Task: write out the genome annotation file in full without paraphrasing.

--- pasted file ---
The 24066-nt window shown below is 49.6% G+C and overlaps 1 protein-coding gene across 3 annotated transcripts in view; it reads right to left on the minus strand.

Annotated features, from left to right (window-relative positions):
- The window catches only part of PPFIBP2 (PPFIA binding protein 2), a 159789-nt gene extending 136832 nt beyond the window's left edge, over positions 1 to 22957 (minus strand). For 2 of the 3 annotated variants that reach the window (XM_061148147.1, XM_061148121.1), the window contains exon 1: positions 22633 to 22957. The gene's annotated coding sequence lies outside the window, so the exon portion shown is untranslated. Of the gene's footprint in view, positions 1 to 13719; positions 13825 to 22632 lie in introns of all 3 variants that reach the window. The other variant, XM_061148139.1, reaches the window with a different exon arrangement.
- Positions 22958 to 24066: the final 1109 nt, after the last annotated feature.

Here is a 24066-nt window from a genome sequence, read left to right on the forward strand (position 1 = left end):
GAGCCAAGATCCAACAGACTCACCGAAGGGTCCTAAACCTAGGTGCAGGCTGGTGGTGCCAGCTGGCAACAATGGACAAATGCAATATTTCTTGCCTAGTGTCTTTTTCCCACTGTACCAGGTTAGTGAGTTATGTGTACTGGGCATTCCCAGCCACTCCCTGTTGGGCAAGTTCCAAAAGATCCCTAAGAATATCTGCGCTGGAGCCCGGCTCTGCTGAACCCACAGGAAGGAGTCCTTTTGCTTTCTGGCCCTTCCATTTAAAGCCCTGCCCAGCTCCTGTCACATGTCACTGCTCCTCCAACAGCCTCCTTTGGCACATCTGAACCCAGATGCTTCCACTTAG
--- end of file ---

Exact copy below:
The 24066-nt window shown below is 49.6% G+C and overlaps 1 protein-coding gene across 3 annotated transcripts in view; it reads right to left on the minus strand.

Annotated features, from left to right (window-relative positions):
- The window catches only part of PPFIBP2 (PPFIA binding protein 2), a 159789-nt gene extending 136832 nt beyond the window's left edge, over positions 1 to 22957 (minus strand). For 2 of the 3 annotated variants that reach the window (XM_061148147.1, XM_061148121.1), the window contains exon 1: positions 22633 to 22957. The gene's annotated coding sequence lies outside the window, so the exon portion shown is untranslated. Of the gene's footprint in view, positions 1 to 13719; positions 13825 to 22632 lie in introns of all 3 variants that reach the window. The other variant, XM_061148139.1, reaches the window with a different exon arrangement.
- Positions 22958 to 24066: the final 1109 nt, after the last annotated feature.

Here is a 24066-nt window from a genome sequence, read left to right on the forward strand (position 1 = left end):
GAGCCAAGATCCAACAGACTCACCGAAGGGTCCTAAACCTAGGTGCAGGCTGGTGGTGCCAGCTGGCAACAATGGACAAATGCAATATTTCTTGCCTAGTGTCTTTTTCCCACTGTACCAGGTTAGTGAGTTATGTGTACTGGGCATTCCCAGCCACTCCCTGTTGGGCAAGTTCCAAAAGATCCCTAAGAATATCTGCGCTGGAGCCCGGCTCTGCTGAACCCACAGGAAGGAGTCCTTTTGCTTTCTGGCCCTTCCATTTAAAGCCCTGCCCAGCTCCTGTCACATGTCACTGCTCCTCCAACAGCCTCCTTTGGCACATCTGAACCCAGATGCTTCCACTTAG